Barcelona need little introduction, as for all intents and purposes they've only grown more compact as a unit and increased their fluid play this year, cementing them as the best club in Europe (for now). Ibrahimovic has scored in each of the first four games, and Messi only seems spurred on by this, picking up a brace against Racing Santander in response to Zlatan's opener. Guardiola has complained the squad is a bit thin, which could cost them considering the enormously draining season that awaits them after winning everything known to man last year. Not to mention the adverse effects of the African Cup of Nations on Barca's roster. Messi has five goals in four games, and the blaugrana train just keeps churning forward destroying everything in its path. It's a joy to watch, even for someone who hates Barcelona, because to truly hate them, you have to love football. And on the club level they're the greatest exponent of the sport right now, as demonstrated in their destruction of Racing midweek with two crackers from Messi. And don't even get me started on the six-touch from keeper to Ibra chip goal against Atletico, or Ibra's heel flick feed to Pique against Racing. If a team from the capital hadn't made it a point to compete with the machine known as Barcelona, this league might well be over now.

Real Madrid, to be fair, has sputtered out of the gate, if not in results certainly in style. The Madrid press is starting to get nervous, ridiculously so, since the team added seven new starters this summer. Pellegrini has done well to rotate the players thus far, keeping all the egos in check. He has not, however, quite figured out the perfect formation and alternates between a 4-3-3 and a 4-2-2-2. Both would probably work, and my instinct is that it's more a matter of time playing together and less one of formation for Real. Once the players truly get to know each other and their natural positioning I have very litte doubt that the show the merengues will put on will rival if not surpass the Catalans. Pellegrini's penchant for attacking football meshed with strong defending, and his encouragement of fluidity for the men up top bode well for the team. But everything takes time and patience, and so far the results are buying the Chilean these assets. CR9, meanwhile, also has five goals in four games (seven in five if you count Champions League) and is already paying dividends. Kaka may have a better handle on the team as a whole by virtue of his position, but Ronaldo is bringing the spectacle, scoring in every way known to man. The Portuguese international's midfield slolem against Villarreal was a masterpiece, and once the team begins to play as one instead of surviving on individuals, well, let's just say this year's Clasico (end of November) will be must see TV of the highest order.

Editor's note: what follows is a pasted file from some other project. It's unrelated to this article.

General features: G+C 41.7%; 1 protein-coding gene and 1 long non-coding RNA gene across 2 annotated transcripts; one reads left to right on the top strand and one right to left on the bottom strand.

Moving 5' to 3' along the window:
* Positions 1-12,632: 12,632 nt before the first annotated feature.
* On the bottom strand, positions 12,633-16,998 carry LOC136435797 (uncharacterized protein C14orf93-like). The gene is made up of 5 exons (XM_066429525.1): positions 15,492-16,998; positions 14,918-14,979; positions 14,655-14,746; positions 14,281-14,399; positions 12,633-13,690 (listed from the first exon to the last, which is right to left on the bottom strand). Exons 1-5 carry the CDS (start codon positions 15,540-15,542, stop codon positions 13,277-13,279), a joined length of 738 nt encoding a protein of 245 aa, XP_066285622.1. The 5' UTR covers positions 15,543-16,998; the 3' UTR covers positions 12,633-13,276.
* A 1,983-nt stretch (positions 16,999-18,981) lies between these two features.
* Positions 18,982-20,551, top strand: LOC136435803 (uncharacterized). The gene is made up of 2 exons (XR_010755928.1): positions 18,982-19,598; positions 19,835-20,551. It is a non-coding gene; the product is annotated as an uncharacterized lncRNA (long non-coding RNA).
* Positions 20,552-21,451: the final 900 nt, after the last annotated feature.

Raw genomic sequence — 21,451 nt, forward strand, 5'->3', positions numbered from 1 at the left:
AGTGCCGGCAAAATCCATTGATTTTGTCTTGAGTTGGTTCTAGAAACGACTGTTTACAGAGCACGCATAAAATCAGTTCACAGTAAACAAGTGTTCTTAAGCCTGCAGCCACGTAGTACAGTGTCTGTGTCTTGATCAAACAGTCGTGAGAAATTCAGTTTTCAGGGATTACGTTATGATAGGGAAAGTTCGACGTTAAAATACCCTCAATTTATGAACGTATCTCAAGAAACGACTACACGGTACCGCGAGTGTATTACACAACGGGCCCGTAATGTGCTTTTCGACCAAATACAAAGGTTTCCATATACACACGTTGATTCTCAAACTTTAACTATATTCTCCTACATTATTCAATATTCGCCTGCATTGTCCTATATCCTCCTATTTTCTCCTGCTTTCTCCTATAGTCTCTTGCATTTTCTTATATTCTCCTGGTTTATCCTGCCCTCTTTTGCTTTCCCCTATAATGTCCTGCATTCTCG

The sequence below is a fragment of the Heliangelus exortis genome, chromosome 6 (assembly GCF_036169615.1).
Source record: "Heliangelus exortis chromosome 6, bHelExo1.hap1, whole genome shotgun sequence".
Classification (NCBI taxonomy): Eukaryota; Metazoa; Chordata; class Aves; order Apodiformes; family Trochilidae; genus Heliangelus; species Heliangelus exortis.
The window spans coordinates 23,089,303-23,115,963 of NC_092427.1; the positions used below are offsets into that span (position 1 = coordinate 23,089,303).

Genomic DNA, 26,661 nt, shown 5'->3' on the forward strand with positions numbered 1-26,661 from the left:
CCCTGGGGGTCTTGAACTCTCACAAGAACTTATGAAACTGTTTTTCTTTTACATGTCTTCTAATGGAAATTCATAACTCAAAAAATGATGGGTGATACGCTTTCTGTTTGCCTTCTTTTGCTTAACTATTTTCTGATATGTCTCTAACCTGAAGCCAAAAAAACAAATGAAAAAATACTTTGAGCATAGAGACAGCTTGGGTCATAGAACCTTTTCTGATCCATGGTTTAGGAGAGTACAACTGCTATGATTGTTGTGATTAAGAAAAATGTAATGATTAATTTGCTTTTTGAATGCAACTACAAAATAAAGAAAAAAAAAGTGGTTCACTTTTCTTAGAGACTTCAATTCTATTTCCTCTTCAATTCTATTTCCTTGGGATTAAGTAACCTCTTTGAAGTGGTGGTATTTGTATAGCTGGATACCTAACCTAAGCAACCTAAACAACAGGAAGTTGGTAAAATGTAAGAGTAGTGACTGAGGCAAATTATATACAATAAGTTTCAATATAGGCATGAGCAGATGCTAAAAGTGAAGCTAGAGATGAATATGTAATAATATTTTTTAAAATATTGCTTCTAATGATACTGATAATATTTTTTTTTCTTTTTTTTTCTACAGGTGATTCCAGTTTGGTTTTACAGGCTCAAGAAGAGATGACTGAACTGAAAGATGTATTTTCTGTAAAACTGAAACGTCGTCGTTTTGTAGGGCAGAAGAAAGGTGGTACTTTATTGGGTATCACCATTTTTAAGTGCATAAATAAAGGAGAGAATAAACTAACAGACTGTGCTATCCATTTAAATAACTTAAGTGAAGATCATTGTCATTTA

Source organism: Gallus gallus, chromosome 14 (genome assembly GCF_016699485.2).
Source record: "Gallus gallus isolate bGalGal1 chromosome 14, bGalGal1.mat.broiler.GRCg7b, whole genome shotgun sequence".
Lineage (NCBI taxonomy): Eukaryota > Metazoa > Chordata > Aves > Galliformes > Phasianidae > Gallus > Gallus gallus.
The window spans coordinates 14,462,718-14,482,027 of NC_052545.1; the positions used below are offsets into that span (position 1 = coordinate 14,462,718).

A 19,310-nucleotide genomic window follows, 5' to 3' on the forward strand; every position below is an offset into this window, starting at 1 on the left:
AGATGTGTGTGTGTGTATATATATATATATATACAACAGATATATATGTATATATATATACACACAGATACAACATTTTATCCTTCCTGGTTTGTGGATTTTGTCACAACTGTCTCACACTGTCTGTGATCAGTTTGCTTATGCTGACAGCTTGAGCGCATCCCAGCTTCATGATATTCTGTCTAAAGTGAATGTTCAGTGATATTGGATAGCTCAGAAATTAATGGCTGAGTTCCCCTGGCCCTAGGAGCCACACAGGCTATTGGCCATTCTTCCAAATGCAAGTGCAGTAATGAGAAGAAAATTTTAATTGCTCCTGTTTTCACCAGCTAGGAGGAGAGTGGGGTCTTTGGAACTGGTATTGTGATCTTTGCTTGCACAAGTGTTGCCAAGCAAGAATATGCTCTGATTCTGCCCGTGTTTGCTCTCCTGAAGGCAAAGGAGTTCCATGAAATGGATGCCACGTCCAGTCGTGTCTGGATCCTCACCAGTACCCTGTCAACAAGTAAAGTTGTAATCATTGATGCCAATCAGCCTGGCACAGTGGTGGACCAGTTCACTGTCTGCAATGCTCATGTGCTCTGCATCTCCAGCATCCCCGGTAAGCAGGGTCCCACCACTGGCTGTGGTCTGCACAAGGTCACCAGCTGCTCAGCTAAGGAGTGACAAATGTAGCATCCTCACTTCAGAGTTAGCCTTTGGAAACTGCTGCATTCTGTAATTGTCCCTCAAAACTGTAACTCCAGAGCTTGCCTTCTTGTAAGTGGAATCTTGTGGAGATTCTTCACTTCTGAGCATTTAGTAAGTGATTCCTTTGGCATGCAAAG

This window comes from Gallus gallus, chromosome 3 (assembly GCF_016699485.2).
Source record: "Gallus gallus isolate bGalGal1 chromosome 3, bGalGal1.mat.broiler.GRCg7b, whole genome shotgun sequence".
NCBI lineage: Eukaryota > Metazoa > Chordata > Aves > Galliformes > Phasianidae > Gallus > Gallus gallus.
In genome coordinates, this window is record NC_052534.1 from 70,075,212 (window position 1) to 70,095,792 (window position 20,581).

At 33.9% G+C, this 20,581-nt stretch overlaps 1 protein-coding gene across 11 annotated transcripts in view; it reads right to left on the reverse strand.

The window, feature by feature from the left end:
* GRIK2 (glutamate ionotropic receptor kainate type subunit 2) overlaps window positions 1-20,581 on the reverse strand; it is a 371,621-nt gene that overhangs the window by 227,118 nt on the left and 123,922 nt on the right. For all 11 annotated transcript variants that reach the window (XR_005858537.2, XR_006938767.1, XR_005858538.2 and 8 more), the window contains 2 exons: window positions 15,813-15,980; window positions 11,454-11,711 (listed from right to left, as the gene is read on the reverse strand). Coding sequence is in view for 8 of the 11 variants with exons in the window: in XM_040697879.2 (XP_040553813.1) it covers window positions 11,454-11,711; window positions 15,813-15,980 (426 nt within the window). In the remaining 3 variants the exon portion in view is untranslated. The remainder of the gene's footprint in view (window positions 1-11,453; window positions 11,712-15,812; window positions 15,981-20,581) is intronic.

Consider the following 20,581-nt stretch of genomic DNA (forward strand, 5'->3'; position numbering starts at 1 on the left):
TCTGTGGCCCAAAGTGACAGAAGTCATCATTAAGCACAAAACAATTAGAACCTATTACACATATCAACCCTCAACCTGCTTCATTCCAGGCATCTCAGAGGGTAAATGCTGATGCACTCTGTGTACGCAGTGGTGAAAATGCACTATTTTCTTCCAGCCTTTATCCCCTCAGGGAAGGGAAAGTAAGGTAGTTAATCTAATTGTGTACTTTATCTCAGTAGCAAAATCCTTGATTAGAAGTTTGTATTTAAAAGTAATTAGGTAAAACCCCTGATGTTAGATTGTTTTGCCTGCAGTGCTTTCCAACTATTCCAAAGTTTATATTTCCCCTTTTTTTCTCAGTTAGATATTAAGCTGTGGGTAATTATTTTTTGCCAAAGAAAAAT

But focusing in on this weekend, Valencia greet Atletico in a game the colchoneros need much more than the ches. That said, the weak defenses and superlative attackers in this game should make for an open, fluid, and highscoring affair. Sad to say, it could also be a determinative game for Atletico, as one more debacle could send the team into a tailspin. A less critical but equally interesting match will be the 3 v. 4 encounter between Sevilla and Athletic. Can the Basques bounce back from midweek defeat and use their pragmatism to defeat freeflowing Sevilla? I think not, but we'll have to wait and see. Villarreal v. Deportivo is another attractive match, but of course, all eyes will be on Barcelona and Real Madrid, as these two giants continue on their paths to greatness. As Ronaldo pointed out this week, we'll only know who the best is at season's end. It'll be a joy to watch them along the way, and while someone's heart will be broken come May, it'd be foolish not to enjoy this honeymoon of a season.